Move over Siberian Husky – the Siberian Cat is here to strut its fluff! Learn all about this large cat’s history, health, trainability, and more. Does your Siberian need some top-tier care? With Mad Paws, you can find Cat Minders in Newcastle, Bendigo, and all across this great land!
Weight – 4.5 – 9.1kg
Lifespan – Up to 18 years
Country of Origin: Russia
Best breed for:
- First-time Cat Owners
- Families who want an active, playful cat
- Owners with mild cat allergies
Siberian Cat Breed History ♜
Most histories that you’ll find of the Siberian Cat are brief. That’s due, in part, to the fact that there are no records of when the cats arrived in Russia or where they came from. All we know is that they have been mentioned in fairy tales and children’s stories for up to 1,000 years.
In one popular folk tale, a clever and mischievous cat is abandoned in the Siberian Forest by his fed-up Owner. Although smaller than most animals in the forest, the cat is determined not to become prey. With some wit and a bit of luck, the Siberian Cat manages to partner with a fox. From there, he scares a wolf and bear into believing he’s the new governor of the animals.
And the story fits this cat’s unique ability to survive in the harsh climate of Siberia. Droughts and famines were common during the first half of the 20th century, which meant that cats like the Siberian had to fend for themselves. In fact, Owners had virtually no hand in their breeding, so their personalities and physical appearances developed in tandem with their survival needs. Smart, tough, and water-proof – these were the only real requirements for the Siberian Cat.
Towards the 1980s and 90s, cat clubs and shows became more popular in major cities in Russia, and the Siberian Cat wasn’t overlooked. When these cats were first shared with the rest of the world in 1990, they would instantly win international fame. By 2006, they had gained recognition from all of the major cat associations around the world.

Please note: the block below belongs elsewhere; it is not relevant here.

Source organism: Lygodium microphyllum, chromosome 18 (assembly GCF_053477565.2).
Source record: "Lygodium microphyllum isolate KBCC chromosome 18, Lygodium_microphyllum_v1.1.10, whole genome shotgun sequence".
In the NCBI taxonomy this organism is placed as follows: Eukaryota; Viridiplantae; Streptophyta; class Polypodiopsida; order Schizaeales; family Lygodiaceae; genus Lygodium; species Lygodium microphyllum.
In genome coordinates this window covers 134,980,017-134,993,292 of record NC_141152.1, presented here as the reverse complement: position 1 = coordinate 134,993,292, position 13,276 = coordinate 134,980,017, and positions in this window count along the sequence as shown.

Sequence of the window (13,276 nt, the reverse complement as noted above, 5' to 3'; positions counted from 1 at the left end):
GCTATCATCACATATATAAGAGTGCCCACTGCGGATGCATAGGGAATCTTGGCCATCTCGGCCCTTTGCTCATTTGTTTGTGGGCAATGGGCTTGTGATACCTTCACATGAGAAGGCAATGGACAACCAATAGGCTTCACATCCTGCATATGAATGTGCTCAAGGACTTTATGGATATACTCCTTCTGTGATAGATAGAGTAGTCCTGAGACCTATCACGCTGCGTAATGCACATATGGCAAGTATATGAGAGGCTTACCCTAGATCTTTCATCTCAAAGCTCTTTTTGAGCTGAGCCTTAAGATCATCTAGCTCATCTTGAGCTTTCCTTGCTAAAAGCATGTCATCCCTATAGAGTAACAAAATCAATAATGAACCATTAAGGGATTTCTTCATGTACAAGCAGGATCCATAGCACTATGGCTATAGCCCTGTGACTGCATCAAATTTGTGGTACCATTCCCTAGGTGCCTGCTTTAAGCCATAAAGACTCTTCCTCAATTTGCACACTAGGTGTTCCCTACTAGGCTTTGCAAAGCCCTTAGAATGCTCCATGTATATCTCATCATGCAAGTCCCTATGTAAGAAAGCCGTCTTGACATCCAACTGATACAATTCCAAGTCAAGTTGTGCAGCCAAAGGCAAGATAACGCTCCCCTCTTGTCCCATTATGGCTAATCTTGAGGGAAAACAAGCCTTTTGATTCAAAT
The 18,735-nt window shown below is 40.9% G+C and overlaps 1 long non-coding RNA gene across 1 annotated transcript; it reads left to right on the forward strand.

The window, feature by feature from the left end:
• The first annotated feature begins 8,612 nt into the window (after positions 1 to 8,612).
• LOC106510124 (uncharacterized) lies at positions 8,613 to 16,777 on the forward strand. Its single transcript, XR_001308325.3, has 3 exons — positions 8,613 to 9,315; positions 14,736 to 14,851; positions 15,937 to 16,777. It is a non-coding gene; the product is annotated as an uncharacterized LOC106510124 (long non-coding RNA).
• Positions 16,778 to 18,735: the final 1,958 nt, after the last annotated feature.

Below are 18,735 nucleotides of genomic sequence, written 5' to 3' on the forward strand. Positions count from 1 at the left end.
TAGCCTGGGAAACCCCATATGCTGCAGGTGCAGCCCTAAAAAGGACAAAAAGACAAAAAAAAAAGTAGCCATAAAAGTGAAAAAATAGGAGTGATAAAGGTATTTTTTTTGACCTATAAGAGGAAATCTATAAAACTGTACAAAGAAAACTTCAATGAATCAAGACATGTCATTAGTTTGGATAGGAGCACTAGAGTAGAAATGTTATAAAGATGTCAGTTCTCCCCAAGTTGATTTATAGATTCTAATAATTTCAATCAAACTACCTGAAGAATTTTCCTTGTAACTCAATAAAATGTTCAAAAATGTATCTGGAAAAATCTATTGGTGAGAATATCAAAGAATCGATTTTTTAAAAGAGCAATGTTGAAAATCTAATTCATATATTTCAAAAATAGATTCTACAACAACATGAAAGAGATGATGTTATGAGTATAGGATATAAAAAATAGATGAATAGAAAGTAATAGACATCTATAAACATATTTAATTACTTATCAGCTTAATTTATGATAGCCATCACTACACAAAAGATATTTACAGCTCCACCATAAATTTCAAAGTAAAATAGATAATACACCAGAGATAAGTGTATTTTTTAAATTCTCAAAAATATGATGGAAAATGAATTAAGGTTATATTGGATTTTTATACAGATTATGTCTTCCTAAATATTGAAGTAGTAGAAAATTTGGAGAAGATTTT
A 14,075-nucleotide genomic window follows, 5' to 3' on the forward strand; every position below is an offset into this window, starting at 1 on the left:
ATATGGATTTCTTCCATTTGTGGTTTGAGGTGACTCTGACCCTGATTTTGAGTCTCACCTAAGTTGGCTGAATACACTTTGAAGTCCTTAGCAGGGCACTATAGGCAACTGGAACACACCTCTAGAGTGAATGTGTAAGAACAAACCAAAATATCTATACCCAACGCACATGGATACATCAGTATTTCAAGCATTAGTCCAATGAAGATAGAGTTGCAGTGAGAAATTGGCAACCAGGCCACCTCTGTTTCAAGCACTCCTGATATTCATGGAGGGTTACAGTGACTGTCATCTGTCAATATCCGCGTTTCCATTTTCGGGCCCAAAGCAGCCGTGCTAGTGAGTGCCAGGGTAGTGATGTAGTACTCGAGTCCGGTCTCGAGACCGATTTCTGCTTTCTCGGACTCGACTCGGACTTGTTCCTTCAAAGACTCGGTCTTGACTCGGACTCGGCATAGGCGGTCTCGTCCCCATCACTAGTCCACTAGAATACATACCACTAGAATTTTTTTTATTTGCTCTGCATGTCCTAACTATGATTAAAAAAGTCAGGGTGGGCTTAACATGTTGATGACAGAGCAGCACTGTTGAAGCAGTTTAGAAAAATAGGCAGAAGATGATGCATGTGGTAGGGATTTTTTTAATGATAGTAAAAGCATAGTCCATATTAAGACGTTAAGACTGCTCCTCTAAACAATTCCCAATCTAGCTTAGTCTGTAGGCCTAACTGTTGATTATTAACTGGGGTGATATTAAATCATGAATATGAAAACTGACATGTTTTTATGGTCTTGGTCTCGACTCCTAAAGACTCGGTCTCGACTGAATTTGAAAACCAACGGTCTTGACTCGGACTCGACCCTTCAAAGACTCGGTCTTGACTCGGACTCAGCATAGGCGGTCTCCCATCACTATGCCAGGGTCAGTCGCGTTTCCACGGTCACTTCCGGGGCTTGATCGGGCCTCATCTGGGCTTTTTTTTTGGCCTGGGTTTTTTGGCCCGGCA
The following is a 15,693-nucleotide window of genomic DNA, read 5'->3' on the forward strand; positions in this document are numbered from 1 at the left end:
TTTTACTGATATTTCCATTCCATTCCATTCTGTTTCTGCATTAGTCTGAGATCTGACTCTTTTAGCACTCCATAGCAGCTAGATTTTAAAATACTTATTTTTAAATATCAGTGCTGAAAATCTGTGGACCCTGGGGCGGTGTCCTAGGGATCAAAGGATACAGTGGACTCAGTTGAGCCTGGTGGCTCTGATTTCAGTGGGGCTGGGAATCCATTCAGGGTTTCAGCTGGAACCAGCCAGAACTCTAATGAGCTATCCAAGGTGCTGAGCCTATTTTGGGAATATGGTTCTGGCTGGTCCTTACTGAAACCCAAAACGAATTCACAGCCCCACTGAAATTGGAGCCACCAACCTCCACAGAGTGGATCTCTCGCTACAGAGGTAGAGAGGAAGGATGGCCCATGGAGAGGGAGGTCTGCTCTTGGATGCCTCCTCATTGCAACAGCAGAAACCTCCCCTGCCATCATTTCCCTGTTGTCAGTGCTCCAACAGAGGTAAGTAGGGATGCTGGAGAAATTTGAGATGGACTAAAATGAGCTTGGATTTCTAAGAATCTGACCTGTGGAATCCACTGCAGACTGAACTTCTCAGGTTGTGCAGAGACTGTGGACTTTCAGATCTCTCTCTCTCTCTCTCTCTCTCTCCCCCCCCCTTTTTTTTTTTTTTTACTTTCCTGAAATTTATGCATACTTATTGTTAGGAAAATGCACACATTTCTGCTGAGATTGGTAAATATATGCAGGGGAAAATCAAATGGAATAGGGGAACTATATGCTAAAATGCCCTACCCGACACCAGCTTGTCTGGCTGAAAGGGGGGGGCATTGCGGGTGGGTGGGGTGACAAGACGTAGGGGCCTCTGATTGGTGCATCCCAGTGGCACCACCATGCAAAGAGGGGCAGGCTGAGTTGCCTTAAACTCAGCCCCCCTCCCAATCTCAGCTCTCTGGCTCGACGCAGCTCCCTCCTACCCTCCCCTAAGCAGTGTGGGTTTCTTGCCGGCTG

Today, the Siberian Cat is a popular breed for families. As we’ll explore, this cat has a wonderful personality to match their striking looks. You might never know that they came from anywhere other than the lap of luxury.
Siberian Cat Personality Traits ★
After hundreds of years of living in the proximity of humans but never as pets, you’d be surprised at how affectionate and affable this breed is.
One of the key quirks of Siberian Cats is their friendly personalities. They’re social, curious, and welcoming kitties, looking for love from everyone in the family as well as strangers. This is a cat that always wants to be around their favourite humans, and they’ll gladly play the role of snuggle cat if you ask them.
This breed is also confident and bold. They love exploring new territories and inventing fun new games to keep themselves – and their two-legged friends – engaged. Many even enjoy water. Some Owners have to actively keep their cat out of the bathroom while they’re showering or enjoying a bath! These felines will jump right in!
The Siberian Cat is slow to mature, taking up to 5 years to reach their full size. That means that they hold onto their kitten-like playfulness for longer than some other cat breeds. Sometimes this can be a bit off-putting to Cat Owners who are used to having a cat that sleeps most of the day. While the Siberian Cat loves a good nap, this is definitely a lively feline.
If you have guests over, your Siberian Cat will be the star of the show. Don’t be surprised if your friends make jokes about taking your beloved fur baby home with them! Not to worry, though, the Siberian Cat is loyal to their inner circle. While they will easily adapt to their time at a friendly Pet Sitter’s house, they’ll also welcome you back with loving meows and head butts.
This is a cat who gets along well with other animals and children. They’re not particularly vocal, and when they do make noises, it’s usually in the form of soft chirps and trills.
Siberian Cat Trainability and Exercise Needs